And, if you do nothing else before you start writing, back up your outline! Back up your outline. Oh yeah, and back up your outline. I had one of the worst days of my writing career when I misplaced my scene cards. I keep a stack of an index card per scene, handwritten, bound with a binder clip while I’m writing. Not very big. Easy to lose, I learned. I couldn’t find them in my backpack one Friday. Convinced I’d left them at work, I didn’t think much of it until I got to work on Monday and couldn’t find them there either. I was devastated. Over halfway through with my novel, I’d lost about 25 cards that I hadn’t yet typed. That’s a whole lot of lost words. I was lucky. My husband found them under our stove (courtesy of one of our cats). But I went straight home and scanned them all into my computer. Lesson learned.

Read the rest…


Nicole Wilson spends her days planning for disasters and her nights writing about them. She lives in a small apartment with her husband and two cats, all who contribute to her writing endeavors. Nicole has written many books and short stories and is at work on more. Three of the short stories have been published online, which you can find on her website at www.nicolewilsonauthor.com

Resources for Educators: Digital Educational Games

Educational gaming is important to me. I believe that any way we can engage students and have those students engage a variety of processes, senses, and intelligences, the learning will be cemented much more effectively.

This is one of my favorite sites for open to use, digital educational games.

http://cttl.rice.edu/ProjectsGames/

 

Resources for Visual Artists: Public Domain Images

As a blogger and artist, I am constantly struggling for high quality images to use in posts and pieces. Royalties can bleed you dry, especially for something as trivial as a rant or simple blog.

BlenderDiplom has come to my rescue. These sites are filled with royalty free, public domain images that are actually high quality.

Resources For Public Domain CCO Images

Share the love in the comments and let us know some of your favorite image houses.

Obscure Folklore and Inspiration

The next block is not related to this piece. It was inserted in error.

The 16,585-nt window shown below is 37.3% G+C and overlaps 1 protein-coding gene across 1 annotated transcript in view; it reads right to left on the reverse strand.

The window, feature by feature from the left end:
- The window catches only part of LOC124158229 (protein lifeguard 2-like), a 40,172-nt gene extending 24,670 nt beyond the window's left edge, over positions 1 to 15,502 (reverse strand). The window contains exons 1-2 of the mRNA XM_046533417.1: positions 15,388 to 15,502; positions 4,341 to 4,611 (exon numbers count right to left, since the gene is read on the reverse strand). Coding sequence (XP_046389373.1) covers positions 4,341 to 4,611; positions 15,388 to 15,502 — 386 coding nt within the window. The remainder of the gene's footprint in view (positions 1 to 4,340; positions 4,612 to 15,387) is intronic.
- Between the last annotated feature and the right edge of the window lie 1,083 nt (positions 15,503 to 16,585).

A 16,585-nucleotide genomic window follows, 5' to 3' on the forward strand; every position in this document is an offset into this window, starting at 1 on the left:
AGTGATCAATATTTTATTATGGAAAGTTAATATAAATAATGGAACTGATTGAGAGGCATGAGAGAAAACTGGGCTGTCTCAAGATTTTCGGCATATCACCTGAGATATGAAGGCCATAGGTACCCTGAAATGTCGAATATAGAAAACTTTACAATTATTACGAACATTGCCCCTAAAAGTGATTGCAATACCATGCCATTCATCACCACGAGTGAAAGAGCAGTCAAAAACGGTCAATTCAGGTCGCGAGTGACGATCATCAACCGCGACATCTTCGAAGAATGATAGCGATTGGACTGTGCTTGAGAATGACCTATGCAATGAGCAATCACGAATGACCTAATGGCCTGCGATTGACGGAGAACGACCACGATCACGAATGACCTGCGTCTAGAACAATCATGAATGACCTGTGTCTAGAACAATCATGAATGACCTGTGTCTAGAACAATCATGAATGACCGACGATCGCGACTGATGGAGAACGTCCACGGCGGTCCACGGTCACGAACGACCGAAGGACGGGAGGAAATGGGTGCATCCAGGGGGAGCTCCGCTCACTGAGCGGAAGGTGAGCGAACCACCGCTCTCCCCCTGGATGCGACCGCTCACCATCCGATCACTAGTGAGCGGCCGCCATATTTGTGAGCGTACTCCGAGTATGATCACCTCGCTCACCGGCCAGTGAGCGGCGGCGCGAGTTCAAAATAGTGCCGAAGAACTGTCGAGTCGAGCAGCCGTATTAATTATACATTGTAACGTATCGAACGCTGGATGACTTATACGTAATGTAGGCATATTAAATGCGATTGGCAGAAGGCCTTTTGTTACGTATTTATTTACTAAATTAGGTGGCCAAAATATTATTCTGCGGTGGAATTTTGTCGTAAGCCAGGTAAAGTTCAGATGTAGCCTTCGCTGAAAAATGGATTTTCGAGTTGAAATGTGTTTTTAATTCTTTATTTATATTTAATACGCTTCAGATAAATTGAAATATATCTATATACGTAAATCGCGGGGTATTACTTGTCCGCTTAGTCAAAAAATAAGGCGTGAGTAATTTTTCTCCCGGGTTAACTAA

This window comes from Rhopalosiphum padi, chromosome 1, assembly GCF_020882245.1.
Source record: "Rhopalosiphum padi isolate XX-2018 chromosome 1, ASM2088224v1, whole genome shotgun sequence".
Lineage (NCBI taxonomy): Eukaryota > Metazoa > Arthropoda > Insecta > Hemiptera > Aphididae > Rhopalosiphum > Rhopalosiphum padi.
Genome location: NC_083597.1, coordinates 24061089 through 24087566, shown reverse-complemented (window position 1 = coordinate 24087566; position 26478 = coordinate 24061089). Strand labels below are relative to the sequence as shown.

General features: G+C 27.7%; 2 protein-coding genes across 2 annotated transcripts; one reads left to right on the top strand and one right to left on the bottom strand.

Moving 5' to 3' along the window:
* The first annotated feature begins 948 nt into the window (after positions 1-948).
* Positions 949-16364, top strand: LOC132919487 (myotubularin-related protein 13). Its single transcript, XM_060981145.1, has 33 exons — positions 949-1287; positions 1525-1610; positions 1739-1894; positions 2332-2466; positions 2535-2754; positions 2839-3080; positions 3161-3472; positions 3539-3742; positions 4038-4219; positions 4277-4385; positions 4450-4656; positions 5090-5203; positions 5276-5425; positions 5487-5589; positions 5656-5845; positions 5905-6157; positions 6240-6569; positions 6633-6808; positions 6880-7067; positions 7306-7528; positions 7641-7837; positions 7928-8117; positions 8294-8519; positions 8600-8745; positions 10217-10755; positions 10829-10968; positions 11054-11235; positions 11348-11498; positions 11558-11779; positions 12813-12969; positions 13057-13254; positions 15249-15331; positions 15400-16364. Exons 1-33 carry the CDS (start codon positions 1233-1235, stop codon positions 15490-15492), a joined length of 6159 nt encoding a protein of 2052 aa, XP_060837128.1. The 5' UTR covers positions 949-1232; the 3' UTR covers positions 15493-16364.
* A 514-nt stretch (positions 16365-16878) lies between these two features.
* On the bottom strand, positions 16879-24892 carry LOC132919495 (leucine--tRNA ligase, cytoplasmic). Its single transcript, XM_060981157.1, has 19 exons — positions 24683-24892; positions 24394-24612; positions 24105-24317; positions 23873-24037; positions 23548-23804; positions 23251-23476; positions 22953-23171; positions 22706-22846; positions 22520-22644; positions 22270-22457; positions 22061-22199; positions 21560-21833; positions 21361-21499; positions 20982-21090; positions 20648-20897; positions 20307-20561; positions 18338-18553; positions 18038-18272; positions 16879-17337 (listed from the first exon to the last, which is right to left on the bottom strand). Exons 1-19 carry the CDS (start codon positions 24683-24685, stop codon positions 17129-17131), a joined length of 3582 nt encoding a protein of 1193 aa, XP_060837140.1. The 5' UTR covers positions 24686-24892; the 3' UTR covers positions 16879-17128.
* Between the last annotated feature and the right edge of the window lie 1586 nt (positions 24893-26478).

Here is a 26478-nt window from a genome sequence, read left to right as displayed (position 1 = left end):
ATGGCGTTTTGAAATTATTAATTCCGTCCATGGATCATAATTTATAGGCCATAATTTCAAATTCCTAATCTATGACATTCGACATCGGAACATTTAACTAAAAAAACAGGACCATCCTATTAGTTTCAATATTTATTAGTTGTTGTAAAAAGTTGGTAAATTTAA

One of my favorite quotes goes something like, “a writer is just someone who has trained his mind to misbehave.” I love that. Storytellers take bits and pieces from all the things we know and mash them around to create something new and cool.

For those of us who write fantasy, this means we have a wide buffet to choose from. Still, it can take some work to find those little-known bits of awesome. I’ve done some of the legwork for you. Here are a couple articles about obscure fairy tales and mythological creatures.

  • http://screenrant.com/grimm-fairy-tales-movies/
  • http://listverse.com/2013/03/16/10-unusual-little-known-fairy-tales/
  • http://www.huffingtonpost.com/maria-tatar/10-lesserknown-fairy-tale_b_6755354.html
  • http://www.wonderslist.com/lesser-known-folklore-creatures/

Share your own in the comments below.

Personalized Learning With Richard Culatta

In this TED talk, Richard Culatta speaks about innovative learning and personalized education. It’s truly inspirational and gives some great, practical tips.

Richard Culatta is an internationally recognized leader in educational innovation with experience in k-12, higher education, and workplace learning environments. Culatta is known for his thoughtful approach to bringing new ideas and collaborations to the education ecosystem. Culatta is currently serving as Senior Advisor to the U.S. Secretary of Education and as the Director of the Office of Educational Technology at the U.S. Department of Education.

MMI Revolution: A Personalized Children’s Book

This. Is. Incredible.

I advocate, fight for, and bleed the mixed-media, interactive revolution, but I seem to always think of this as a digital-only field. It’s not. By definition, MMI is all kinds of media, and this digital-only thinking hinders the very revolution we are trying to spark.

One of my favorite MMI projects is The Incredible Intergalactic Journey Home, a “magical, personalized storybook.” The user (a parent) inputs some basic information about the child, and orders a personalized picture book about a trip through the universe. Each trip is personalized, including finding the child’s name in a constellation of stars.

This really is worth checking out — for the revolutionaries, and especially for anyone who has children in their lives. https://www.lostmy.name/en-US

Resources for Artists: Be More Productive

We’ve all been there, needing that extra nudge to actually get something good done. Twitter and Facebook can suck you into a vortex and never let you go. We, as artists, need inspiration, tools, resources, and help with things we may not do so well (like social media marketing).

The good folks over at Creative Shrimp have put together a wonderful, catch-all list of 19 Useful Resources to Help You Get More Productive at Art. I use several of these regularly. You should really check it out.